From our Bureau of Memorable Missives
Maria Victoria Olavarrieta, a Cuban Catholic has written an open letter to Pope Francis. Read the Spanish original here.
She has much to say, sin pelos en la lengua (without hairs on her tongue). In other words, she lets him know what she really thinks of his lack of support for the oppressed people of Cuba.
Her closing lines are among the most daring and most moving, ever penned in the long, long history of letters written to popes.
Pope Francis, forgive me if I have offended you, but I have had to choose between the respectful acquiescence due to a bishop and the defense of the victims of communism. It hurts me to be told that you are a communist pope. Communism destroys the morals of the peoples, their religion, their hope.
Yesterday in Miami, four Daughters of Charity came out to protest in the streets, along with the people, some of them elderly. Sister Consuelo, from Mexico and Sister Elvira, Sister Reinelda and Sister Rafaela, all three Cubans. Among the marchers I heard people say: “There is no Pope, but there are nuns! Christ is with us!“
Help us, Father. I keep praying for you.
Here is the Google Translate version, posted by The American Conservative:
Your Holiness: Cuban Catholics, since the protests began in Cuba, are waiting for you to raise your voice. It hurts a lot that while they repress the people who took to the streets asking for freedom, you have words to congratulate Argentina’s triumph in the Copa América, talk about plastic waste in the seas, but have not made a public prayer for the dead, the detainees, the disappeared and all those who are frightened in their homes throughout our country.
In the seas of Cuba, Your Holiness, in addition to plastic, lie the remains of the many Cubans who have drowned trying to escape from the great prison that the Castros turned my country into.
Our church has been persecuted, threatened, watched, penetrated by state security agents. At the moment we have a missing seminarian, Rafael Cruz Débora. If the Cuban bishops are afraid to speak out, to stand on the side of the people, I understand them, we do not know the threats that have been made to them, but you, with the immunity that your hierarchy confers on you, can speak up and defend us.
Yesterday, in Havana, they tried to recruit a young man who had already completed compulsory military service, to train him to beat up protesters. They entered his home, threatened him in front of his parents and because the boy refused, they made him sign a letter saying that he did not go where the revolution needed him, and warned him that when all this happened, he would go to prison.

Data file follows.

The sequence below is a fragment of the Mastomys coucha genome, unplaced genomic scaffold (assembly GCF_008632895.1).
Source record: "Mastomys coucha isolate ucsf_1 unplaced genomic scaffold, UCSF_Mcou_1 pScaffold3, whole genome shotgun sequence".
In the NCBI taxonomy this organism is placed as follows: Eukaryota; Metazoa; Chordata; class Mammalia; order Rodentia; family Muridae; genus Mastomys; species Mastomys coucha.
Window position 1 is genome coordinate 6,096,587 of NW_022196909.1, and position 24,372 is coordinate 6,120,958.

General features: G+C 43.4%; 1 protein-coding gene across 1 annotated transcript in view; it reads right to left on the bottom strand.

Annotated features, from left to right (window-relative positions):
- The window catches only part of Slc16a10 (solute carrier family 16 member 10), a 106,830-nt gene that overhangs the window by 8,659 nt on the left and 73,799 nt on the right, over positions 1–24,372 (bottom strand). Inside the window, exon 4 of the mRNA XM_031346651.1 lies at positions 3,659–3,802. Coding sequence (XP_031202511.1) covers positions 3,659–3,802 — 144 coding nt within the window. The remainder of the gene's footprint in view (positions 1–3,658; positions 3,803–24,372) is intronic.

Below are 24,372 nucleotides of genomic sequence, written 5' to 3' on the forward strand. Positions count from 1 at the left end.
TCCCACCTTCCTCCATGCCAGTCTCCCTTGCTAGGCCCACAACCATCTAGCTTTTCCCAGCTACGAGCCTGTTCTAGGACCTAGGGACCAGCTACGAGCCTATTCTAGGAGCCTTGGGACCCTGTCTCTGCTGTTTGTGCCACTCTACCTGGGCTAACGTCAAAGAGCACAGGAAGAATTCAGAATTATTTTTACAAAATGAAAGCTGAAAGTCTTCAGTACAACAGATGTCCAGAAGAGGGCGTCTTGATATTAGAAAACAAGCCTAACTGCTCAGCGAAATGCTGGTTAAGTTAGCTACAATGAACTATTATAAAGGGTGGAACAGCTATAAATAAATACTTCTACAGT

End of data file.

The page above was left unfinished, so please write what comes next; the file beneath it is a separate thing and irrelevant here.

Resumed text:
That was yesterday, today they are being dragged away, without asking anything. Parents with children of military age are terrified.
You told young people: … “Fight for your dreams, but dream big, don’t stop dreaming.” Young Cubans who were born in dictatorship, who have been indoctrinated, educated in atheistic schools, in a one-party society, who have grown up, some eating and dressing with the help of their families in exile and others in utter misery, they are dreaming of seeing their country free. You invited them to dream, and now that they are being killed for shouting their dream, you are silent.
You asked your shepherds to smell like sheep. Of the Cuban priests who have openly sided with the people, some are being beaten by the police, detained and silenced by their bishops who fear for their lives. And about the government’s harassment of the bishops, you who are the Pope should know more than I do.
How it hurts, Father, the Cuban nuns and priests with whom I have been able to speak that you look the other way. Today a Cuban nun told me that she could not conceive that you did not have a few words for Cuba at this time when the whole world is talking about the abuses of the regime. And very quietly, her voice cracking with pain, almost as if speaking to herself, she whispered: “Someday he will have to confront the Lord.”
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